Creating data comics for data-driven storytelling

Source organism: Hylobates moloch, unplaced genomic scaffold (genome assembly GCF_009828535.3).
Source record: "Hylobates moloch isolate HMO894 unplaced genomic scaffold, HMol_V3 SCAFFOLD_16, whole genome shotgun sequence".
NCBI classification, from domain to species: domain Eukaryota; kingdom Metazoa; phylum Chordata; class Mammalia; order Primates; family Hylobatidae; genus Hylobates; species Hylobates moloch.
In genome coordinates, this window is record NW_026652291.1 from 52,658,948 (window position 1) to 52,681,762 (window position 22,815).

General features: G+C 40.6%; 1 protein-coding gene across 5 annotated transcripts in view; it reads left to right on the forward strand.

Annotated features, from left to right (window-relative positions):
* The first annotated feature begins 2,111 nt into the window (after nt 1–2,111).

This doctoral thesis investigates research in understanding and creating data comics for datadriven storytelling. Data comic is a novel genre aiming to communicate insights from data through visualizations. Inspired by how audiences read and understand comics, data comics integrate texts and images in the 2D display, map time into space through panels and their ordering. Data comics provide the freedom of space-oriented layout of infographics and annotated charts while supporting the linear narration of videos and live presentations. They open up a potential for expressive storytelling with data visualizations. However, as a new genre of data-driven storytelling, the effectiveness, merits, and drawbacks of data comics are still unknown. Creating data comics is challenging, which requires multiple skills ranging from understanding data, presenting data with visualization techniques, storytelling techniques, drawing, literature to interaction and user-centered design approaches. This thesis investigates two primary questions—Is data comics an effective genre for datadriven storytelling? How to create effective data comics? To answers the two questions, the author creates data comics, distills design patterns, refines creation methods, conducts controlled studies, workshops, collaborative design sessions, and interviews with experts from data visualization, statistics, professional illustrators, industrial visualization practitioners, students from design and data science. Toward understanding and creating data comics for effective communication, this thesis presents (i) a Data Comic Creation Model featuring a structured working process of creating data comics, and as a theoretical framework to summarize the contribution of this thesis; (ii) a lab and an in-the-wild study comparing the effectiveness and engagement of data comics, infographics, and illustrated text; (iii) a structured data comic creation workshop with reusable materials and activities; (iv) data visualization cheat sheets supporting for using and learning visualization techniques; (v) applying data comics in reporting controlled user studies in Human-Computer Interaction; (vi) using interactive data comics for presenting non-linear data stories. At last, the thesis is finished by summarizing each chapter and planned future works. This thesis highlights that data comics as one of the crown jewels of data-driven storytelling are promising for data-driven storytelling. We hope the knowledge, approaches, and techniques presented in this thesis can inform the practice and research of data comics in the future.